The Happiness Group


Knowledge is power: knowing about your levels of sensitivity – and learning more about the trait and how it affects you personally – means you can (if you wish) start taking into account your sensitivity as you go about your daily life.

Dr Elaine Aron is perhaps the world’s foremost expert on SPS, having first identified the trait in 1997 and researched it for the past twenty years. Dr Aron is a counselling psychologist and researcher, and has worked extensively with highly sensitive people in her clinical practice. She has written several excellent books which provide more in-depth information about SPS and offer plenty of practical suggestions to help develop your own self-care plan. Links to purchase Dr. Aron’s books can be found on her website, along with a range of free resources e.g. research articles, and regular newsletters written by Dr Aron which you can subscribe to. Dr Aron also features in a documentary “Sensitive: The Movie” which has recently been released, where research findings on SPS are clearly explained by several researchers, and interviews conducted are with people who have high levels of sensitivity themselves. There is a Facebook page for the movie, and it occasionally posts other relevant information and material. Dr Aron also writes a blog for Psychology Today titled “Attending to the Undervalued Self” where you can read a number of articles which are geared toward those high in sensitivity.

Dr Aron's website:

'Sensitive: The Movie' Facebook page:

Dr Aron's Psychology Today blog:


Dr Ted Zeff is another counselling psychologist who specialised in working with highly sensitive people - in particular, highly sensitive men and boys. He has authored several books on the trait of High Sensitivity which are available - along with other resources - from his website. (Sadly, Dr Zeff passed away in 2019).

Dr Zeff's website:

Dr Zeff's Facebook page:


Dr Tracy Cooper has researched highly sensitive people and careers, and writes a blog on the high-sensation-seeking highly sensitive person. Dr Cooper has authored two books on these topics which are available through his website (where you can also read his blog).

Dr Cooper's website:


Another useful resource is the UK-based National Center for High Sensitivity, which was founded by a therapist, Barbara Allen-Williams, who has worked extensively with HSPs. This website also includes free resources, along with an optional monthly newsletter subscription, and associated Facebook page.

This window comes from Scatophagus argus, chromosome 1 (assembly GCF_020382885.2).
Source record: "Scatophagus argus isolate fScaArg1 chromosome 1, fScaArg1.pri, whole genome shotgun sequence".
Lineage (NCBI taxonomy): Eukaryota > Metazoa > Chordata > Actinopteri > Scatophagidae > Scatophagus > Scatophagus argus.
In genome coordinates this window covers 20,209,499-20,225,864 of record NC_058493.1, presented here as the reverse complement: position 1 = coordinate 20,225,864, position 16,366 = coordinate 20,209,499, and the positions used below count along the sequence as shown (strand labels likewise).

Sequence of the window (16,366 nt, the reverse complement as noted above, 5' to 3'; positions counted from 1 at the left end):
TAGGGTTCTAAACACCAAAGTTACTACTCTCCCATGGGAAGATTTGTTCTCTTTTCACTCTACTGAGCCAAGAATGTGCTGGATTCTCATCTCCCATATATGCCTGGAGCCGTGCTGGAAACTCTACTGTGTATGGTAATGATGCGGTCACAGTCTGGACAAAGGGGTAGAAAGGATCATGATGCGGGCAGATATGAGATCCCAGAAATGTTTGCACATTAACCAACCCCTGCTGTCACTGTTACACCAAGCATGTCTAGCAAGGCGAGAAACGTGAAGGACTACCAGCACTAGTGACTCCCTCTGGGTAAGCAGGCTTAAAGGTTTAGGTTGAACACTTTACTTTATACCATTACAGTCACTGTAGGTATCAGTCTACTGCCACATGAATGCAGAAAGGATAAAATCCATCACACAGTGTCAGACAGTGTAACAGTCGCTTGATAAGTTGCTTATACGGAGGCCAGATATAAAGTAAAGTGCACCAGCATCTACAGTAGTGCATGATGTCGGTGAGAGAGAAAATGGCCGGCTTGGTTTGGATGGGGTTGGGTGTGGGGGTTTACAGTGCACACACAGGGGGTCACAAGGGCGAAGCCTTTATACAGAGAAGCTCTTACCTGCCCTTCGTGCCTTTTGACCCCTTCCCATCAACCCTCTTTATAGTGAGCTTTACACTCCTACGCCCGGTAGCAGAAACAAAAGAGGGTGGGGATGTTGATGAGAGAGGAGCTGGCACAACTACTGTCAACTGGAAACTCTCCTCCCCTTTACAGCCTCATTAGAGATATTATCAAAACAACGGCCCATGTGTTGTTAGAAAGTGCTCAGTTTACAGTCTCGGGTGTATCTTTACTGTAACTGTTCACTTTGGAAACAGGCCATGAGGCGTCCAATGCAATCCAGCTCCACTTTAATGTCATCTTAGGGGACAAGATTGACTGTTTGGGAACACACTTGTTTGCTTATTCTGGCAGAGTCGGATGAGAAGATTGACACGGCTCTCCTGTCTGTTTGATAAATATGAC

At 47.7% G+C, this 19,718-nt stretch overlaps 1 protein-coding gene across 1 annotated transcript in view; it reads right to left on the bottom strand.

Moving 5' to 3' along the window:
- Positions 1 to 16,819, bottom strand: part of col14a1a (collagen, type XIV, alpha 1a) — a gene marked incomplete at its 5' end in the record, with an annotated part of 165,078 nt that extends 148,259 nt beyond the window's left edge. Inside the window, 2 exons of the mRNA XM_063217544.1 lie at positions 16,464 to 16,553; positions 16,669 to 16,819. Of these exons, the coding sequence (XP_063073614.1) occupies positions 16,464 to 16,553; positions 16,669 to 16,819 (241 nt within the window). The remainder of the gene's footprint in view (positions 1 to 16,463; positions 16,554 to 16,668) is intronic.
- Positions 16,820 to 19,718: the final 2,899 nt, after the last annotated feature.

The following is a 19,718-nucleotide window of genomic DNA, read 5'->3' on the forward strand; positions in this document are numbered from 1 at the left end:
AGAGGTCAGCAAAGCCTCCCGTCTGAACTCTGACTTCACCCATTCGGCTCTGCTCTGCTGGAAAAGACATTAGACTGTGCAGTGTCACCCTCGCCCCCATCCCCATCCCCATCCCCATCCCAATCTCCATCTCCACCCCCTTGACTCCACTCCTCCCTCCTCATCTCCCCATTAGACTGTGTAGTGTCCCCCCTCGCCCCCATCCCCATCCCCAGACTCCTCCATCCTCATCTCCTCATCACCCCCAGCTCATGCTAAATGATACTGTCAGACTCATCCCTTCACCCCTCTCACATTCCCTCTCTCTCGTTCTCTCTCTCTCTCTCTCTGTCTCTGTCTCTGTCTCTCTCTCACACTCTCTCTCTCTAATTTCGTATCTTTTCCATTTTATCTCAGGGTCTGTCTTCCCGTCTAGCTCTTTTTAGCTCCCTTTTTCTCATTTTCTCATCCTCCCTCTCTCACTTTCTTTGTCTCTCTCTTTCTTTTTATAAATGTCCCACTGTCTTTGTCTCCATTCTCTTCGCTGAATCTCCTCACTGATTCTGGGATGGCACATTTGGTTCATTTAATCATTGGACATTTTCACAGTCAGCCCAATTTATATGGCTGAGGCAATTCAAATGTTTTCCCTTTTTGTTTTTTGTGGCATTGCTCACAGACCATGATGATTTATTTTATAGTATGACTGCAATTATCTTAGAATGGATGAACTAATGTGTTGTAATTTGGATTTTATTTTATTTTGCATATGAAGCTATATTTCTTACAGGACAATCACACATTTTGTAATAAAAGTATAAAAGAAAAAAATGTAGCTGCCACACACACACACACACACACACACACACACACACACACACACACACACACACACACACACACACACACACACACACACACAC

The Sensitivity Research website is run by researchers dedicated to sharing reliable and evidence-based knowledge on the sensitivity trait.

Sensitivity Research website:

Sensitivity Research Facebook:


Vantage is a is a charitable, non-profit organisation working to increase awareness and acceptance of high sensitivity.

Vantage website:

Vantage Facebook:


My research focuses on HSP and high levels of wellbeing. The first publication from my research can be found here:

You can read a summary of the article on the blog.

I hope that by completing the HSP measure and learning about your level of sensitivity, this might provide you with some insights that may be actionable, e.g. learning more about High Sensitivity, or creating a self-care plan. Along these lines, when reading about some of the ways the HSP trait can affect individuals, you might ask yourself the following types of questions:

  • Have I been self-critical regarding aspects of my sensitivity?
  • What is my inner dialogue regarding aspects of sensitivity? Do I want to start thinking differently (or rearrange my mental furniture, so to speak) and begin learning to accept and value my sensitivity?
  • Can I take some steps to learn more about high sensitivity? (The above links may be a good starting point)
  • Can I make some small changes to start developing a self-care plan for myself?

There are no right or wrong answers for these questions – they’re designed to help you genuinely look at some of your inner dialogue and attitudes towards your sensitivity.  We do hope, however, that your insights regarding your sensitivity prove to be actionable. Along those lines, here are some questions that we hope prove helpful:

  • How much time am I willing to set aside to learn more/accept and value my sensitivity/create a self-care plan each day/week?
  • Which area would I like to focus on? (It’s usually a good idea to choose just one area to focus on, and make one small change at a time)


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